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Lecture 1 - Genomes and the Flow of Biological Information.docx

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Department
Biology
Course
BI346
Professor
Steven Deimling
Semester
Winter

Description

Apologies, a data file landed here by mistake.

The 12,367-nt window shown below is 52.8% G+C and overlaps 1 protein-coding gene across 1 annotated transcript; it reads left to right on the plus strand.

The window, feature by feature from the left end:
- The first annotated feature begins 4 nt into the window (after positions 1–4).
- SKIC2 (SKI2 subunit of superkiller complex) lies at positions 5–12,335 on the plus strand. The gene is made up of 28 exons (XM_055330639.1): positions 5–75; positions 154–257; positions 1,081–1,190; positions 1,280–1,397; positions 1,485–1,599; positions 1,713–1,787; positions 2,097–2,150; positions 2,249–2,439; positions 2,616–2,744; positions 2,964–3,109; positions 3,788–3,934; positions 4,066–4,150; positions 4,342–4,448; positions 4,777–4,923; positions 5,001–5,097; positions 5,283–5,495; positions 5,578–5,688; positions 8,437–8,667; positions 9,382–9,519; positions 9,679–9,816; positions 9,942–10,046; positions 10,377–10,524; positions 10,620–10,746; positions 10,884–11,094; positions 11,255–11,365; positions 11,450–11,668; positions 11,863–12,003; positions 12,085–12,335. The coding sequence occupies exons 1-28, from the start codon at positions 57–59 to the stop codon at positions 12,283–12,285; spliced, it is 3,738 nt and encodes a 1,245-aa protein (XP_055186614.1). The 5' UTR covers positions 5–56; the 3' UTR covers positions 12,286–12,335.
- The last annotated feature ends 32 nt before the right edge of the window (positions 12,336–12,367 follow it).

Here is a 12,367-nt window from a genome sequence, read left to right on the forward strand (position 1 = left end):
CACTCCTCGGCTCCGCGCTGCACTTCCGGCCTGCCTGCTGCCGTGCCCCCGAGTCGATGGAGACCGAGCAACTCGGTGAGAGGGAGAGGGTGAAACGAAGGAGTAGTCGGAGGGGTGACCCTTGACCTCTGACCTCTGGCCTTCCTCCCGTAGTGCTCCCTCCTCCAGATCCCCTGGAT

Lecture 1 - Genomes and the Flow of Biological Information Genome: the complete DNA sequence of an organism, which serves as its instructional blueprint. - Some viruses genomes contain RNA Centromere: A region of heterochromatin in each eukaryotic chromosome through which the chromosome becomes attached to the mitotic spindle, allowing daughter chromosomes to segregate correctly at each cell division 1. Living organism must be different from their environment - Have a physical barrier to separate from environment - allows internal of organism to regulate 2. Able to store information in stable way - Have DNA to characterize features, structure and function 3. Must be able to replicate 4. Extract energy from environment to its own use Progenote: Another word for last universal common ancestor (LUCA) Lipids: Constructed from repeated subunits – multiple fatty acids molecules - self-assemble DNA (deoxyribonucleic acid): is a type of nucleic acids - composed of 4 building blocks (nucleotides): - guanosine (G), adenosine (A), thymindine (T) and cytidine (C) - Replication = separation (or ‘segregation’) of the copies - DNA polymerase: synthesizes the new DNA copies - highly conserved Gene: Region of DNA that controls the specific hereditary characteristic - This definition is not certain because more studies are done on genome sequencing - Highly compacted DNA is hard to retrieve information from it - Therefore, special mechanisms drive the opening of this tightly wound package for gene expression Plasmid: extra-chromosomal pieces of DNA that also carry important genetic info. - Gene number and genome size does not correlate - The genome size does not correlate to organism size either - Correlation b/n gene # and organism size - Some potential explanations for this conundrum? - Density of gene packaging varies widely across organisms - Transposable elements - Gene Expression: DNA  transcription  RNA  Translation  Proteins (or RNA can have intrinsic functions) RNA polymerase: joins nucleotide monomers together to make RNA strand (example of polymerization reaction) - reads DNA template - knows which nucleotide to add due to physical basis of shape - Initial product of transcription = primary transcript - For some genes, this is the final product and has regulatory function but still go through some downstream processing - Class of RNA is called non-coding RNA Coding RNA: transla
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